Ardern’s top-of-mind issues (literally, the things she mentioned immediately when asked), were “health, mental health, water quality, housing, education”. That’s an on-message list. She stayed on message when asked about other parties, talking only about what Labour offers and refusing to discuss coalition deals or anything else about the others. She reduced the assembled hacks of the press gallery to laughter, several times. She reduced ol’ hatchet man Paddy Gower to something you might almost call adulation. Imagine what that takes.

Maybe she won’t keep it up. We shall see. But what a way to start.

Labour needed a game changer. Something or someone to make voters look again and like what they saw. Ardern’s relentless positivity annoys some critics, but it’s a formidable skill. Her message in that first press conference was that the country deserves better than what it gets. It’s not easy to say that, to insist that things are in a mess, and point to the fears, the confusion, the disappointment and despair experienced by so many, while maintaining your bright warm hopefulness.

New Labour leader Jacinda Ardern at her leadership announcement on 1 August 2017, flanked by new deputy leader Kelvin Davis (left) and senior MP Grant Robertson.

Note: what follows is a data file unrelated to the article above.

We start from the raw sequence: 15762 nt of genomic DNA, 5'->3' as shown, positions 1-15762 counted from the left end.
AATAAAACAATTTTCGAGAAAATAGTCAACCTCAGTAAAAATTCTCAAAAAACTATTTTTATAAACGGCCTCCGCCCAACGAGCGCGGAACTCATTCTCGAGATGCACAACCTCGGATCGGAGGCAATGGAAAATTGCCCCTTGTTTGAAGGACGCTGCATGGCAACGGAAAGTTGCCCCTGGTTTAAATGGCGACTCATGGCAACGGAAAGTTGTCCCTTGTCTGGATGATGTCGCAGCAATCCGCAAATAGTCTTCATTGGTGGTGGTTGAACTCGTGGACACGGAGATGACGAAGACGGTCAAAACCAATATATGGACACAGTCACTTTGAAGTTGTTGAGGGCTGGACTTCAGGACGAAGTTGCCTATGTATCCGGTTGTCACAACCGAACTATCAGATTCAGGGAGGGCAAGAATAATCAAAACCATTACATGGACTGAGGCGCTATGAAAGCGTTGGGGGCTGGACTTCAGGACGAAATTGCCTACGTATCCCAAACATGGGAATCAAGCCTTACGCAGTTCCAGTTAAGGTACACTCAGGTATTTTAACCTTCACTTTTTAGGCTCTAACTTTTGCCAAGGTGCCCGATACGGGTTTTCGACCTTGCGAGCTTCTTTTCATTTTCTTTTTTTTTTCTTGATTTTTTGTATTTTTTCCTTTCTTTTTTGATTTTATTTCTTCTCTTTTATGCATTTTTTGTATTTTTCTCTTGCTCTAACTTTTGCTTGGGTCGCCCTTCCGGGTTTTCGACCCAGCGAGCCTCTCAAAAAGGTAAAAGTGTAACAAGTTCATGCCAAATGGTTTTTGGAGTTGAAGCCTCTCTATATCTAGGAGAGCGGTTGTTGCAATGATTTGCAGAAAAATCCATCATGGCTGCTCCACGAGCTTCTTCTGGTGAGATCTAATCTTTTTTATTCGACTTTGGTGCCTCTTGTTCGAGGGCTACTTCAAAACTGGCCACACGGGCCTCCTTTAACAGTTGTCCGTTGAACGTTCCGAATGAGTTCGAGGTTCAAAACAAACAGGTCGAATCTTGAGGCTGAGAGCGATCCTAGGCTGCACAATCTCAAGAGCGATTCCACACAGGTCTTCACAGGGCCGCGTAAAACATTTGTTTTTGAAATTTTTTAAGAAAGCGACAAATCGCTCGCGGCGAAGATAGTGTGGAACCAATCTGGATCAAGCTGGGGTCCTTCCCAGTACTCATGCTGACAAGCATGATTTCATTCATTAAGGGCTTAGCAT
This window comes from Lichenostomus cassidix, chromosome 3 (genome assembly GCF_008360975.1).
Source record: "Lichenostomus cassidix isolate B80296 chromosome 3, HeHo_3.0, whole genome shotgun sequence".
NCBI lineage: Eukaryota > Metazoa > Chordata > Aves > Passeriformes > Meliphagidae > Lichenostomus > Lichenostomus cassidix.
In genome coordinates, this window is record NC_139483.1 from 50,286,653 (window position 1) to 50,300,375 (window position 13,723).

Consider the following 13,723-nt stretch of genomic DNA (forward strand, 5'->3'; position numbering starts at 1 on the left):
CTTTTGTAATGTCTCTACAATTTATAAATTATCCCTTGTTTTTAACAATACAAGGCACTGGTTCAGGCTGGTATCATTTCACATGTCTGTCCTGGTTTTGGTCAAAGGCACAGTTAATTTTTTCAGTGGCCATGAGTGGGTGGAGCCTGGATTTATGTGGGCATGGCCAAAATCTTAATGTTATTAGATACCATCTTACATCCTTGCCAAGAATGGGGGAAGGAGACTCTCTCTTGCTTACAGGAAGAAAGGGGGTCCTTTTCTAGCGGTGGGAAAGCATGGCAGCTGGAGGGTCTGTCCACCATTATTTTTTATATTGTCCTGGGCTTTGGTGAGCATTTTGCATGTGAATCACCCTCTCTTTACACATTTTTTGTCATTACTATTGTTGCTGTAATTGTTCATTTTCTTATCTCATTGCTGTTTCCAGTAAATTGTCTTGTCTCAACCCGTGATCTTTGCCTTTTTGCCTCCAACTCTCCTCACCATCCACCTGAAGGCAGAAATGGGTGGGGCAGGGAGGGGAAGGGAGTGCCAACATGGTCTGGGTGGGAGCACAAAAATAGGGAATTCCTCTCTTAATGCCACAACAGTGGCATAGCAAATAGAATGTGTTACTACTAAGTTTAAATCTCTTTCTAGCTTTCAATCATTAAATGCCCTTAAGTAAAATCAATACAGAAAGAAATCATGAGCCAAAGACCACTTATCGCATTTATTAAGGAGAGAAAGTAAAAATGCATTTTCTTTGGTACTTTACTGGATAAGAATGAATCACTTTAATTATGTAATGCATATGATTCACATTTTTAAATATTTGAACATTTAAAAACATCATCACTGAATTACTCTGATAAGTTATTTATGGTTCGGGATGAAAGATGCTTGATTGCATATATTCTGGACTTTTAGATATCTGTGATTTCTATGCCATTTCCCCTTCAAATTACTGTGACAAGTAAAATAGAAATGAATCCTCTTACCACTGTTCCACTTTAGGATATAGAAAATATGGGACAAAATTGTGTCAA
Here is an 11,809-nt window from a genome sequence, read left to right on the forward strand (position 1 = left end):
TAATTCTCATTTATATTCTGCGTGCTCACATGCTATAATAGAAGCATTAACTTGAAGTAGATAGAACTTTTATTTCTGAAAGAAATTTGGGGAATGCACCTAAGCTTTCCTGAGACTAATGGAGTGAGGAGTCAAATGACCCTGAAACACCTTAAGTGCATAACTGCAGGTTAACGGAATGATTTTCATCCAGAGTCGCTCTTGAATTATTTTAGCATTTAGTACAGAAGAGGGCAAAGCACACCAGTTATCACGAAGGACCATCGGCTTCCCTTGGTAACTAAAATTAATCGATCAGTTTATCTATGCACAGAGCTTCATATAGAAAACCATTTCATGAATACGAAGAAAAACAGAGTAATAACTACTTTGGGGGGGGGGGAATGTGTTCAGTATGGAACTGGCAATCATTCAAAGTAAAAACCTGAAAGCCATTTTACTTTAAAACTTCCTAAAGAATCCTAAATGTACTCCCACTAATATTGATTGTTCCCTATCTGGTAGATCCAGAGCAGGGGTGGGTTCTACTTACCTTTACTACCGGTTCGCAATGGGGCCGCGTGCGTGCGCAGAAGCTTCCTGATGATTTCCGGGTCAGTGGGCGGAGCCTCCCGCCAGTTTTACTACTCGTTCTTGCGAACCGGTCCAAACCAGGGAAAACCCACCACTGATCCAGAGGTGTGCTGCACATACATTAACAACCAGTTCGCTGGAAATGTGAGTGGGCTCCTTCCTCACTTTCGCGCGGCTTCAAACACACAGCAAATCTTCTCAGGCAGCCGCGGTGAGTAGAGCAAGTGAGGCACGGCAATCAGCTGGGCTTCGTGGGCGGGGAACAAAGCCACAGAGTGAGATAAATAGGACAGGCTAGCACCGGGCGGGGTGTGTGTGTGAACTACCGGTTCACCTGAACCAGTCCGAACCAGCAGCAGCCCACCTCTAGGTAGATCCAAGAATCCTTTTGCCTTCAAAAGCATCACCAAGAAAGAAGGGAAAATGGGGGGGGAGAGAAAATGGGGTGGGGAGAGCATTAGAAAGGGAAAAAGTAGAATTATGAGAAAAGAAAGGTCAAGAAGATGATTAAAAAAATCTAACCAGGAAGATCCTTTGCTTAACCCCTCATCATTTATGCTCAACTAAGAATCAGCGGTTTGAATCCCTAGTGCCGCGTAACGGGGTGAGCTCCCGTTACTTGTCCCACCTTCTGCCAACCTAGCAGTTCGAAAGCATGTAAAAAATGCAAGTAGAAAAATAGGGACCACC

It’s the task that reduced Andrew Little to anger. Jacinda Ardern is going to try hope. She’ll keep flashes of the anger, that’s plain enough, but she knows what it really takes: project a warm, winning confidence, make people like you so they want to listen to you, identify with them and inspire them with the belief that you are there for them and have the skills to help them. It’s what Bill English does, and Metiria Turei and Winston Peters too. It’s what John Key did. It’s what Andrew Little couldn’t do. But Jacinda Ardern has already demonstrated that she can.

So now what? Change the slogan, for starters. A “fresh approach” is implicit in the new leadership team and is not only dumb, but redundant. They need something with more content, and with an inclusive message. Labour has to reassert its position as the leading party intent on toppling the government, which means it must appeal, most of all, to everyone who thinks NZ First might be that party. That’s the key strategic task.

She also has to get herself a bunch of inspirational speeches, Obama-style, and roll them out in every town in the nation. She has to keep laughing. And she has to chop the heads off a few of the party’s gremlins. Most especially this one: the damage caused by Labour’s racist use of “Chinese-sounding names”.

Not much to ask. Find the ways to do all that and over the next seven-and-a-half weeks who knows what it might unlock?

Hear the Gone By Lunchtime politics podcast team discuss Andrew Little’s resignation and Jacinda Ardern’s ascension to the top job here. Or subscribe on iTunes or Stitcher